Hello again board game fans and thank you for joining me on my memory journey through the Gathering of Friends 2021. I know this has been going on for some time but I’m enjoying writing them so I hope you enjoying the reading.
If you missed the previous parts, they’re here: Part 1, Part 2, Part 3, Part 4. Plus, it appears that I will have six parts to this odyssey because I’m trying to keep the posts short enough to read reasonably in the small amount of time we all have these days.
In this part, I want to talk about a couple of prototypes alongside some published board games I got to play alongside some published board games. Let’s start with a reassessment:
Be Careful With “One And Done”
Expectations are tough. Since I’m a Cult of the New player, I tend to play board games pretty early in the cycle of their lives. In the best cases, I get to play them before the general consensus has been set. However, there are always games that slip through the cracks (Great Western Trail leaps to mind) and others where the buzz and/or hype hits so early that I inevitably play the board game with raised or lowered expectations. While I’ve never found the latter to be a problem (who doesn’t love to find a gem when someone told you it was a rock?), high expectations are a killer. Thus, I come to Wingspan.
By the time I played this award-winning board game, people were already falling over themselves about how wonderful it is. I read too many tweets, too many articles and far too many BGG comments about how revolutionary this release was. When I played the game, I thought it was good but I was turned off by the hype. After meeting the designer at the Gathering, I wanted to give it another go because the consensus was that this was a stellar game. I wanted to give it a fair shake. I was happy to find a table of lovely people playing it (including Alicia Zaret and Jonathan Yost – people whom I wish were 3,000 miles closer to me).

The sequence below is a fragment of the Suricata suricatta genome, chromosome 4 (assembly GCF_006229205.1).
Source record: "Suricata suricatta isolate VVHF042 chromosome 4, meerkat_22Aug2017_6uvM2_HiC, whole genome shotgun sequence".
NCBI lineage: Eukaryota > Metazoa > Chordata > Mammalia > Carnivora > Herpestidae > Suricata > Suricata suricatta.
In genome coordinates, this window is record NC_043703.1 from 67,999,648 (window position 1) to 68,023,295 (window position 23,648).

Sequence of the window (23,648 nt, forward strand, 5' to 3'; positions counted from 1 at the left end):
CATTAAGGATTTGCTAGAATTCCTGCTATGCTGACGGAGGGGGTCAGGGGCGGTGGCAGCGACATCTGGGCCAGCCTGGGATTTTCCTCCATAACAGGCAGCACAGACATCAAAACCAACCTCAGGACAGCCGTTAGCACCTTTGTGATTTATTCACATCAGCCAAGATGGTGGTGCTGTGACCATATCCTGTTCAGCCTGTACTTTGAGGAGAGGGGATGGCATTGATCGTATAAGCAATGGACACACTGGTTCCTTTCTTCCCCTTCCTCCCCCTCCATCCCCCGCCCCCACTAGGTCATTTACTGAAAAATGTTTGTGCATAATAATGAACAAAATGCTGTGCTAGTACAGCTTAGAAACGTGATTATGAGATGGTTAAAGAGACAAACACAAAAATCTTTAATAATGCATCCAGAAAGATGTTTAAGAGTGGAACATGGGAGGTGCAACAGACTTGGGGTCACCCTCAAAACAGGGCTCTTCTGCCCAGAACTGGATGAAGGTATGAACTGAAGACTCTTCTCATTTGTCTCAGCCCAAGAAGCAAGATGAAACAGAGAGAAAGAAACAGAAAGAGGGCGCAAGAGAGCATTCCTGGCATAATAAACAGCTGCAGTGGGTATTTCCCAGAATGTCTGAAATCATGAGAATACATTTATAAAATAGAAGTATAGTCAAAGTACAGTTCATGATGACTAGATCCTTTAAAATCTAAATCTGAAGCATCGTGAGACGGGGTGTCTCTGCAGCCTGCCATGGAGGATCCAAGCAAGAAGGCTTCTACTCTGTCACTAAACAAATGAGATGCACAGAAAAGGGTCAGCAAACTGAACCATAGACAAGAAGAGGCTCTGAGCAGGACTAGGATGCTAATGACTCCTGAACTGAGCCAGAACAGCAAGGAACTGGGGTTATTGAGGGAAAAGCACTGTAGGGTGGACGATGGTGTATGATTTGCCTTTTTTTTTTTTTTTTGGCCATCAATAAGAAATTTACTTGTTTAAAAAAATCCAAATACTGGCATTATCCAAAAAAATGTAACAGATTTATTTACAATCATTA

And what do you know: I liked it A LOT more than the first play. Looking back, my first play had an AP player who was also telling everyone what to do on their turns. He was also reading text from his card constantly during other players’ turns.
These details had faded from my memory, but they all came flooding back as I enjoyed the tightly-designed Wingspan. With five players, but all of whom were active, smart players, we polished off the game quickly and happily. I didn’t wait – I ordered the game while on the plane heading home. We’ve enjoyed it twice since then, including the lovely components, the detailed bird information, and the sly inclusion of unique mechanisms that are molded effectively into consistent actions. No small feat. Wingspan is an excellent gateway plus board game that I’m now happy to have in my collection. It’s also a reminder to not judge a game by one play, especially when so many people love it. Odds are, it actually is good. Being wrong sometimes is okay and actually pretty healthy.
Speaking of games that I need to give a second chance…Alicia had played a prototype with me earlier in the week as well. This one was from a designer who contacted me ahead of time after reading my lengthly article about Gloomhaven from a few years back. I’d played in a game of Gloomhaven at the Gathering and was left quite cold by the experience. It is chronicled here and, amusingly enough, this is the most popular post on my website by a fair margin. The challenge there: Most of the readers seem to hate me, or at least my take, for disliking their beloved Gloomhaven.